Without a sufficient gas bubble present, the pressures in a closed tank can burst the tank due to daily temperature changes. How much air do you have in your tank when you start to pump in the water? Is it at 101kPa or do you pull a vacuum first?
  8. Jul 4, 2014 #7


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    If you assume that, you are being inconsistent. If there is no energy stored in the case, it won't break. But since there are no perfectly rigid materials, there always WILL be strain energy stored in the case, and that is what eventually breaks it.

    If the casing is strong enough, you can store a lot of energy in the compressed liquid. For example at the deepest point in the ocean (about 10 km) the pressure is about 1000 bar (15,000 psi), and the water volume is compressed by about 5%.
    Last edited: Jul 4, 2014
  9. Jul 5, 2014 #8

    I forgot to square the stress so the expression for the total strain energy was incorrect. It should be
    [itex]U=\frac{V}{2E} \left(\sigma_\theta^2+\sigma_z^2\right)≈\frac{1.25rtL}{E}\frac{p^2r^2}{t^2}[/itex],

    which then has the correct units of force times distance.
  10. Jul 5, 2014 #9
    There is no air in the tank. I first pull a perfect vacuum and pump water into the tank. This is a thought experiment so I can do things like pull a perfect vacuum. Also, there are no temperature changes. As I stated in the problem the process is isothermal.

    I am not being inconsistent. I stated as an assumption that the energy stored in the case is negligible so please take it to be true. The reason I made this assumption is not because it is a practical assumption in the "real world", but because it is trivial to calculate the strain energy stored in the case. I only care about the energy stored in the liquid. Further, this is a thought experiment so I can make the young's modulus of the case arbitrarily large and thus make the strain energy in the case approach zero in the limit.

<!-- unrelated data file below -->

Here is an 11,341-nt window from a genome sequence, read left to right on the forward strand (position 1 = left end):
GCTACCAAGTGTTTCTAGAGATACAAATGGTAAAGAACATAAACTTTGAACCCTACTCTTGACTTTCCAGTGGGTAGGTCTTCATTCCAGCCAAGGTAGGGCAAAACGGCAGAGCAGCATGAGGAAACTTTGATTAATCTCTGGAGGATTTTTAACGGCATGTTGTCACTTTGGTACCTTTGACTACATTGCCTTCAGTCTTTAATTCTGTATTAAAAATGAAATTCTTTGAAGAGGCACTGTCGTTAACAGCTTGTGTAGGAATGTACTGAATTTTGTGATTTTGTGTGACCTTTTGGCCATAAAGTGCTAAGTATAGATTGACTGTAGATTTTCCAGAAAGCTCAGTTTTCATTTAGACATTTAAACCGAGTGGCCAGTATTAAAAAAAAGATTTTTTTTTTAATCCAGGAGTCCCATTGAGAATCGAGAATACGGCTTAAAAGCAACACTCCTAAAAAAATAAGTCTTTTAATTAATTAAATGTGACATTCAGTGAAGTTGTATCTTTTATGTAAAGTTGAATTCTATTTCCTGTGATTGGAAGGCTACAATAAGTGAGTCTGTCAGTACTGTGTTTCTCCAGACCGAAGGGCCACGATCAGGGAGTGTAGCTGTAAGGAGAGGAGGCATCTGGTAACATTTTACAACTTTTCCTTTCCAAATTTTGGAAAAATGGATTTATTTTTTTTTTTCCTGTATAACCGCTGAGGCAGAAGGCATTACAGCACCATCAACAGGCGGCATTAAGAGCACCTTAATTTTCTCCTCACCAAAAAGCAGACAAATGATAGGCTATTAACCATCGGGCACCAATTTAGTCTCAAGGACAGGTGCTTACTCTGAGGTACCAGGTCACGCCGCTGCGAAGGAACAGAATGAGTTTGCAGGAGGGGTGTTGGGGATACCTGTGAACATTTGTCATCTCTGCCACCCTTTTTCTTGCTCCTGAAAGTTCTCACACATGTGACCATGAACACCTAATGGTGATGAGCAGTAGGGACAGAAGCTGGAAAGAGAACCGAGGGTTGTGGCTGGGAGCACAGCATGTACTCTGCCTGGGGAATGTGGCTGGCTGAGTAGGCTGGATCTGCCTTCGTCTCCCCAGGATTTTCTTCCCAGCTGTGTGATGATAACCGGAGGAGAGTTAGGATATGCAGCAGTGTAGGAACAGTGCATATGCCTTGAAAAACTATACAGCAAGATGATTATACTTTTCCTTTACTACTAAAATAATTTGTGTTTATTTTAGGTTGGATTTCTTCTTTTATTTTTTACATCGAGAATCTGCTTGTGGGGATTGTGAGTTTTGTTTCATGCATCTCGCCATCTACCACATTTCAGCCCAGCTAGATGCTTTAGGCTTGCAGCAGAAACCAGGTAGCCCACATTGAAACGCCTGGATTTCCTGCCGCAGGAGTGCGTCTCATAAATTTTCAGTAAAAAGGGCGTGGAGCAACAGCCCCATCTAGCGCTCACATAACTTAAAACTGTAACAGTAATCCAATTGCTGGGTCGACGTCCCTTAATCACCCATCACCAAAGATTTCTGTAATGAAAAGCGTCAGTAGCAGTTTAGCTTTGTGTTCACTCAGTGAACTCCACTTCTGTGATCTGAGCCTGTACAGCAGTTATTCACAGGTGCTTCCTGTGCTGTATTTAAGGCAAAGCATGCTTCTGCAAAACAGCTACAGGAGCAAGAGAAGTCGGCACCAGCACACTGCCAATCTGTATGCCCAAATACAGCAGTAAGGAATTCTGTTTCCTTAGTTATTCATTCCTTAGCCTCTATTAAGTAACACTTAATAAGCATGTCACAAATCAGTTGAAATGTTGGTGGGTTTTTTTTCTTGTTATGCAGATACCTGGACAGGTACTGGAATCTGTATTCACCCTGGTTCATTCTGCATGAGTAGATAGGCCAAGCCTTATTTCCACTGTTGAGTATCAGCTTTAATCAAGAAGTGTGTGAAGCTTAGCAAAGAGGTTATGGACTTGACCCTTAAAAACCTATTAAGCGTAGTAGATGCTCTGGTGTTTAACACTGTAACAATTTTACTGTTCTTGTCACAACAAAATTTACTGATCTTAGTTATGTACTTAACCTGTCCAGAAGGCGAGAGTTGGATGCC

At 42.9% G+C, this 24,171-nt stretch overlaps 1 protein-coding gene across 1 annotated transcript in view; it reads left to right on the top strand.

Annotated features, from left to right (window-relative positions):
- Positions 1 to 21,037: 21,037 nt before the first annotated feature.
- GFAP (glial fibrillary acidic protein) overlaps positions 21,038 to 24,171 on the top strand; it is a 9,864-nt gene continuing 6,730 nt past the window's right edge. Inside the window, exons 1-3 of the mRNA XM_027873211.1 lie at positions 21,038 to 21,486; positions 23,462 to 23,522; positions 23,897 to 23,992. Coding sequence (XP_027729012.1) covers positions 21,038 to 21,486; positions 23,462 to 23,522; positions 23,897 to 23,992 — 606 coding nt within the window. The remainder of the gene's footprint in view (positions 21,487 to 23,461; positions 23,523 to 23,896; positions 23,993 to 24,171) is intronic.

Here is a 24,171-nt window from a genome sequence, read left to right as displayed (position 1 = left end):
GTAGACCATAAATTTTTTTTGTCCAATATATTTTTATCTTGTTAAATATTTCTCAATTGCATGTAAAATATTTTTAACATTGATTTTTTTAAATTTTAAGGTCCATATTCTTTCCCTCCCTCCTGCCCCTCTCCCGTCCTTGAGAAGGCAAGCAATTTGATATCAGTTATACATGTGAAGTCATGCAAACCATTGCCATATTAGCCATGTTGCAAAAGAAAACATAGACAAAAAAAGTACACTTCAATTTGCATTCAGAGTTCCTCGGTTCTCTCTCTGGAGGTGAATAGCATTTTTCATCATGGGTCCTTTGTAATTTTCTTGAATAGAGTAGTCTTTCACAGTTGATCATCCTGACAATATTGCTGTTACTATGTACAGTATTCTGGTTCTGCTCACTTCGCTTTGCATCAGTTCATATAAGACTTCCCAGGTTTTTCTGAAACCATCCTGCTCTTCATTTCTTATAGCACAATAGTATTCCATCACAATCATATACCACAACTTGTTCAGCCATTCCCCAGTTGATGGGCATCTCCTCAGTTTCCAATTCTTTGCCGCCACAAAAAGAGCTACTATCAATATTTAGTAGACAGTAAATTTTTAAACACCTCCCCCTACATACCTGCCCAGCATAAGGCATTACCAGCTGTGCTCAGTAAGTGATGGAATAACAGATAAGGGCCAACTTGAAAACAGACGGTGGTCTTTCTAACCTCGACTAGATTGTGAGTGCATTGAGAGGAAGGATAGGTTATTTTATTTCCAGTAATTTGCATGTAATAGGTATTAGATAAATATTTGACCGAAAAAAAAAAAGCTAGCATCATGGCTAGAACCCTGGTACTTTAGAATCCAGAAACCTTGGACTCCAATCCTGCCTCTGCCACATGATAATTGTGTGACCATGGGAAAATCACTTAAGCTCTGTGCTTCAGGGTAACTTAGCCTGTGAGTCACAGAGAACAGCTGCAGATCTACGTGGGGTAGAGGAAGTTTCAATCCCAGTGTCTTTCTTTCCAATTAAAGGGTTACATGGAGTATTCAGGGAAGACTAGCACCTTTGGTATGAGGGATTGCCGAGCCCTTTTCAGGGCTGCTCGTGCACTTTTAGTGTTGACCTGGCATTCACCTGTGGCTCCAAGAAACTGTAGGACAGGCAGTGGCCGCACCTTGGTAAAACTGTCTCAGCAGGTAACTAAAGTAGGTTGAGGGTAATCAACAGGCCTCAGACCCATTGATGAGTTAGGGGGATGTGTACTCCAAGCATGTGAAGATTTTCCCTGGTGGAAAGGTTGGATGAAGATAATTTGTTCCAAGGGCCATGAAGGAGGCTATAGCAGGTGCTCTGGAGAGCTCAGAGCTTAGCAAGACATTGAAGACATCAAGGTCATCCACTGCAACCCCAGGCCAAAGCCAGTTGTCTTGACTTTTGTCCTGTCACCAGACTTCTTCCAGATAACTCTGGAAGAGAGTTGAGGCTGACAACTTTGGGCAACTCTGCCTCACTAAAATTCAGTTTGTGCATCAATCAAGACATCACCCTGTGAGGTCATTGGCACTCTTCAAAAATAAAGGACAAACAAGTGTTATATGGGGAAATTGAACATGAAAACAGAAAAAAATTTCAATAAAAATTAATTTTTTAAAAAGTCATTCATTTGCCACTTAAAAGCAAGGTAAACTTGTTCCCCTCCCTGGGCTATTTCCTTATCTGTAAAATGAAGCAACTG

11. Jul 5, 2014 #10
    Found the Solution

    I would like to thank everyone, especially @Baluncore for their responses. It is great to see people interested in the same topic. I was able to get the correct solution even though I still do not understand the compressed liquid water tables. The solution is found by determining the ideal work it would take to compress the liquid water. The trick of course is knowing the equation of state for the liquid water. I took some searching, but the equation of state and a nice example was given in Fluid Mechanics by Granger.
  12. Jan 14, 2016 #11
    Do you still happen to have the equation for this? Or could you post the two sources you reference for ideal work and the equation of state? Thanks!
  13. Jan 14, 2016 #12


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    free has been gone from PF for almost 18 months. I wouldn't get my hopes up for a timely response.
  14. Jan 16, 2016 #13
    ah thanks. Does anyone else know a quick source or formula for ideal work to compress water? and the equation of state for water? I am certainly an amateur so if these are complex I may be out of my league....